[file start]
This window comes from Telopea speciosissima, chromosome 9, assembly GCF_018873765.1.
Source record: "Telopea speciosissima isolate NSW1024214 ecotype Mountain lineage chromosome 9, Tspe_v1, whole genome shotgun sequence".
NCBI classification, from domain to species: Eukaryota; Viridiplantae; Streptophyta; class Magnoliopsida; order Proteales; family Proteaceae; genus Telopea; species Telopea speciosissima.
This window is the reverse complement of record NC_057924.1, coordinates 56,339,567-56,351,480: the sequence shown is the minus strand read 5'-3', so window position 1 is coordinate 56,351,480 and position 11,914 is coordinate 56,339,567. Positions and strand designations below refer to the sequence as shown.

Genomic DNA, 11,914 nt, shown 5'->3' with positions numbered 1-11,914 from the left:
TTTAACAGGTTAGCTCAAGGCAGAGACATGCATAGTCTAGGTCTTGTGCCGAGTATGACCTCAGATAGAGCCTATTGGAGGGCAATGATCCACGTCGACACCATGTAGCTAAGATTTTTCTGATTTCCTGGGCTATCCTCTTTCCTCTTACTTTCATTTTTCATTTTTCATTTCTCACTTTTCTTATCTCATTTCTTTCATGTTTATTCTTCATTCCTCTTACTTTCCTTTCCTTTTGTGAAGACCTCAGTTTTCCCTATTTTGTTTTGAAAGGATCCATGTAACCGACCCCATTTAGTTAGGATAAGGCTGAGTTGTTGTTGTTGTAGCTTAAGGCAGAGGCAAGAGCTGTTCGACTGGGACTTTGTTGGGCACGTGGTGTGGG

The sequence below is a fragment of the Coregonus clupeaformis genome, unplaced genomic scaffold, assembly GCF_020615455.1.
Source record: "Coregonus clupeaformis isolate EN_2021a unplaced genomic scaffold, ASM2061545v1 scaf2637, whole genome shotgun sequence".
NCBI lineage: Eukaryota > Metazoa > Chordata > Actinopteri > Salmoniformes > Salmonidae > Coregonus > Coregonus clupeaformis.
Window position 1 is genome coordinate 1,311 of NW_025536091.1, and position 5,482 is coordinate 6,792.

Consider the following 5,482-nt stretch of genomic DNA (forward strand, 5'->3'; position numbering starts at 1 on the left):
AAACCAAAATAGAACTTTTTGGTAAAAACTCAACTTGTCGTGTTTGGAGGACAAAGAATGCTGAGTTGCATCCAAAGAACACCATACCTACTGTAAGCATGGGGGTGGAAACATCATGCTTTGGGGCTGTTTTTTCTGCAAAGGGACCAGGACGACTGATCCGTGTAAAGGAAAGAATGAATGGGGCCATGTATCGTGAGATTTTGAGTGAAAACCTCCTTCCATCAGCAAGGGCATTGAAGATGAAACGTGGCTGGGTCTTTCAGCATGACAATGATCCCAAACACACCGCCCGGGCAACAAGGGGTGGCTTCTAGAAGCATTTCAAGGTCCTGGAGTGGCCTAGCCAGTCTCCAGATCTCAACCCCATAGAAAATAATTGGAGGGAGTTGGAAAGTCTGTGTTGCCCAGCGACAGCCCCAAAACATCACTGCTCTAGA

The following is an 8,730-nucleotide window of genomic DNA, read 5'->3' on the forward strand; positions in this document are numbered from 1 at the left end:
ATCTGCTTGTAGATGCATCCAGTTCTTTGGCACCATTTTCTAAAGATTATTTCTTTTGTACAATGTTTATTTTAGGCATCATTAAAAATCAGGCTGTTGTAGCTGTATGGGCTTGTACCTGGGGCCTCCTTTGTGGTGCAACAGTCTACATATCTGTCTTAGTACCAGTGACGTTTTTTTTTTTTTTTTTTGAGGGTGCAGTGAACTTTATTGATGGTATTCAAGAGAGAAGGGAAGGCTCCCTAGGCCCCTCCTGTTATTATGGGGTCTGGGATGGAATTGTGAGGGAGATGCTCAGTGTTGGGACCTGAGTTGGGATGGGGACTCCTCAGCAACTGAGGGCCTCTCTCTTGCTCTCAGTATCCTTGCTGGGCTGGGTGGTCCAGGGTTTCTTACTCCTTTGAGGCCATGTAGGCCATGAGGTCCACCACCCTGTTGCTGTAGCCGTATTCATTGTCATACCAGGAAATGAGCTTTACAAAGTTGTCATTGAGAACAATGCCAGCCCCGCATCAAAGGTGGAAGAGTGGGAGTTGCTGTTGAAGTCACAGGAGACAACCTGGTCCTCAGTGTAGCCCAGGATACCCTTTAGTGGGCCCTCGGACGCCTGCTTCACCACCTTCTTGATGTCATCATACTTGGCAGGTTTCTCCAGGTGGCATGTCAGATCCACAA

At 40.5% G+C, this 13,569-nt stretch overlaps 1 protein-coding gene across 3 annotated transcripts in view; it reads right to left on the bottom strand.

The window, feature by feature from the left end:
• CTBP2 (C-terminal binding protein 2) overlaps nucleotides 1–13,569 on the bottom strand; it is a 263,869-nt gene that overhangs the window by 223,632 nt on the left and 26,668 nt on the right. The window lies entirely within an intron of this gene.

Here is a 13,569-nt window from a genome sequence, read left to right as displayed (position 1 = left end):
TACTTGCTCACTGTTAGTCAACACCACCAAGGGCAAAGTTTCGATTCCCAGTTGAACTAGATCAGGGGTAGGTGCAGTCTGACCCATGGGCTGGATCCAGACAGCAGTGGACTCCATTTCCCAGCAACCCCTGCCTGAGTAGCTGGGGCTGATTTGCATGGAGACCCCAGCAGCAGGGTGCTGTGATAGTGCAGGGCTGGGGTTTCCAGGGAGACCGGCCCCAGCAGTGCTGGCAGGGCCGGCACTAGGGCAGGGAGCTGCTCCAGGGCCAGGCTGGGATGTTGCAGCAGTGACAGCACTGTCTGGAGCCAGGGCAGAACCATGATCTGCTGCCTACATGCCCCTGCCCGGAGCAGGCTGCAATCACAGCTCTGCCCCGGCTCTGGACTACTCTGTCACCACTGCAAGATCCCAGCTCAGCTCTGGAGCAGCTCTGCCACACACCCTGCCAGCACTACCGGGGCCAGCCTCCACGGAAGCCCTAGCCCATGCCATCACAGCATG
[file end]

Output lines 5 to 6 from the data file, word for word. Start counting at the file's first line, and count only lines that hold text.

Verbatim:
Genomic DNA, 11,914 nt, shown 5'->3' with positions numbered 1-11,914 from the left:
TTTAACAGGTTAGCTCAAGGCAGAGACATGCATAGTCTAGGTCTTGTGCCGAGTATGACCTCAGATAGAGCCTATTGGAGGGCAATGATCCACGTCGACACCATGTAGCTAAGATTTTTCTGATTTCCTGGGCTATCCTCTTTCCTCTTACTTTCATTTTTCATTTTTCATTTCTCACTTTTCTTATCTCATTTCTTTCATGTTTATTCTTCATTCCTCTTACTTTCCTTTCCTTTTGTGAAGACCTCAGTTTTCCCTATTTTGTTTTGAAAGGATCCATGTAACCGACCCCATTTAGTTAGGATAAGGCTGAGTTGTTGTTGTTGTAGCTTAAGGCAGAGGCAAGAGCTGTTCGACTGGGACTTTGTTGGGCACGTGGTGTGGG